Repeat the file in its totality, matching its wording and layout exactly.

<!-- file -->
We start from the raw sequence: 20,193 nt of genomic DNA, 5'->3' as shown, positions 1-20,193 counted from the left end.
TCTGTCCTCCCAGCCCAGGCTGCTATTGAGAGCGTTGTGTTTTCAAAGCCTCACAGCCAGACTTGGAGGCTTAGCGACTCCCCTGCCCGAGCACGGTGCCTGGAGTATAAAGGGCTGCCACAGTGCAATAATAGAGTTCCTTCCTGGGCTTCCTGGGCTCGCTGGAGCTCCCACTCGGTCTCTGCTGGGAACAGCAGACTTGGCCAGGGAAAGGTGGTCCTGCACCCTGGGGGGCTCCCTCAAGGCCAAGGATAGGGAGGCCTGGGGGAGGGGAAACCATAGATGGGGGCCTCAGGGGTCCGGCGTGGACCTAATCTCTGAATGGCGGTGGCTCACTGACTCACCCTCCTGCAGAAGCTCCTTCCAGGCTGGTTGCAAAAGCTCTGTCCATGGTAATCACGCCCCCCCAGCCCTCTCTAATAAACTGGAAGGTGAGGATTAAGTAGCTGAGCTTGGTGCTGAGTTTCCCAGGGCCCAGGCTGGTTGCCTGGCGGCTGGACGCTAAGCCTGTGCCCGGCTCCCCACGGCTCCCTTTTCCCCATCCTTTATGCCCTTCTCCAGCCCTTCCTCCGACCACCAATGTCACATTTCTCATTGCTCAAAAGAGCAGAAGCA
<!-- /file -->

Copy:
We start from the raw sequence: 20,193 nt of genomic DNA, 5'->3' as shown, positions 1-20,193 counted from the left end.
TCTGTCCTCCCAGCCCAGGCTGCTATTGAGAGCGTTGTGTTTTCAAAGCCTCACAGCCAGACTTGGAGGCTTAGCGACTCCCCTGCCCGAGCACGGTGCCTGGAGTATAAAGGGCTGCCACAGTGCAATAATAGAGTTCCTTCCTGGGCTTCCTGGGCTCGCTGGAGCTCCCACTCGGTCTCTGCTGGGAACAGCAGACTTGGCCAGGGAAAGGTGGTCCTGCACCCTGGGGGGCTCCCTCAAGGCCAAGGATAGGGAGGCCTGGGGGAGGGGAAACCATAGATGGGGGCCTCAGGGGTCCGGCGTGGACCTAATCTCTGAATGGCGGTGGCTCACTGACTCACCCTCCTGCAGAAGCTCCTTCCAGGCTGGTTGCAAAAGCTCTGTCCATGGTAATCACGCCCCCCCAGCCCTCTCTAATAAACTGGAAGGTGAGGATTAAGTAGCTGAGCTTGGTGCTGAGTTTCCCAGGGCCCAGGCTGGTTGCCTGGCGGCTGGACGCTAAGCCTGTGCCCGGCTCCCCACGGCTCCCTTTTCCCCATCCTTTATGCCCTTCTCCAGCCCTTCCTCCGACCACCAATGTCACATTTCTCATTGCTCAAAAGAGCAGAAGCA